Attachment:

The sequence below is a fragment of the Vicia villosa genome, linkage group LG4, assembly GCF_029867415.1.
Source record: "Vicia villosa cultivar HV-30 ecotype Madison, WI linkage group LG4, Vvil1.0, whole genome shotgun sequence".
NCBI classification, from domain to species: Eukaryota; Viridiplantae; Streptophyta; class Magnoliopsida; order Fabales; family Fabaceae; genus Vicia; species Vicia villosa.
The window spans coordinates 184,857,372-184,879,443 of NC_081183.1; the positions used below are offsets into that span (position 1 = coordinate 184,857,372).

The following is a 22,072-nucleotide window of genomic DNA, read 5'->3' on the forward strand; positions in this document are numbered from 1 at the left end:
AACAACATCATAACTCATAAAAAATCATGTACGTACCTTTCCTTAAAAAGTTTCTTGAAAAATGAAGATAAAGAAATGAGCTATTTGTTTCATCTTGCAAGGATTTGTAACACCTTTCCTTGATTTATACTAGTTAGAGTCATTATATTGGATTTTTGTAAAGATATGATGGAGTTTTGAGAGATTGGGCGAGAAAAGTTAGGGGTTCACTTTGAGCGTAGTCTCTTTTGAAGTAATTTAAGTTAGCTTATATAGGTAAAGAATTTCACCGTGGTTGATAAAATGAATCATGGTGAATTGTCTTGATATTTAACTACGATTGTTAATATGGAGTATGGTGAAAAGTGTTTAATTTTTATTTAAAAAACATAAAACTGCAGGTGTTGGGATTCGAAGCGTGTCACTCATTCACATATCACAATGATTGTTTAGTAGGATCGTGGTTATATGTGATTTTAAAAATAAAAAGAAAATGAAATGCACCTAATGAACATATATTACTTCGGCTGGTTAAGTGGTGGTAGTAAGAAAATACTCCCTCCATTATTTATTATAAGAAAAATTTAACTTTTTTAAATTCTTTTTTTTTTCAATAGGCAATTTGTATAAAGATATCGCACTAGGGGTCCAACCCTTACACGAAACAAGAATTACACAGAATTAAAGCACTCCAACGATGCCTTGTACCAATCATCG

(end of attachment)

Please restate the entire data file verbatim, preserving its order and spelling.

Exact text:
The sequence below is a fragment of the Vicia villosa genome, linkage group LG4, assembly GCF_029867415.1.
Source record: "Vicia villosa cultivar HV-30 ecotype Madison, WI linkage group LG4, Vvil1.0, whole genome shotgun sequence".
NCBI classification, from domain to species: Eukaryota; Viridiplantae; Streptophyta; class Magnoliopsida; order Fabales; family Fabaceae; genus Vicia; species Vicia villosa.
The window spans coordinates 184,857,372-184,879,443 of NC_081183.1; the positions used below are offsets into that span (position 1 = coordinate 184,857,372).

The following is a 22,072-nucleotide window of genomic DNA, read 5'->3' on the forward strand; positions in this document are numbered from 1 at the left end:
AACAACATCATAACTCATAAAAAATCATGTACGTACCTTTCCTTAAAAAGTTTCTTGAAAAATGAAGATAAAGAAATGAGCTATTTGTTTCATCTTGCAAGGATTTGTAACACCTTTCCTTGATTTATACTAGTTAGAGTCATTATATTGGATTTTTGTAAAGATATGATGGAGTTTTGAGAGATTGGGCGAGAAAAGTTAGGGGTTCACTTTGAGCGTAGTCTCTTTTGAAGTAATTTAAGTTAGCTTATATAGGTAAAGAATTTCACCGTGGTTGATAAAATGAATCATGGTGAATTGTCTTGATATTTAACTACGATTGTTAATATGGAGTATGGTGAAAAGTGTTTAATTTTTATTTAAAAAACATAAAACTGCAGGTGTTGGGATTCGAAGCGTGTCACTCATTCACATATCACAATGATTGTTTAGTAGGATCGTGGTTATATGTGATTTTAAAAATAAAAAGAAAATGAAATGCACCTAATGAACATATATTACTTCGGCTGGTTAAGTGGTGGTAGTAAGAAAATACTCCCTCCATTATTTATTATAAGAAAAATTTAACTTTTTTAAATTCTTTTTTTTTTCAATAGGCAATTTGTATAAAGATATCGCACTAGGGGTCCAACCCTTACACGAAACAAGAATTACACAGAATTAAAGCACTCCAACGATGCCTTGTACCAATCATCG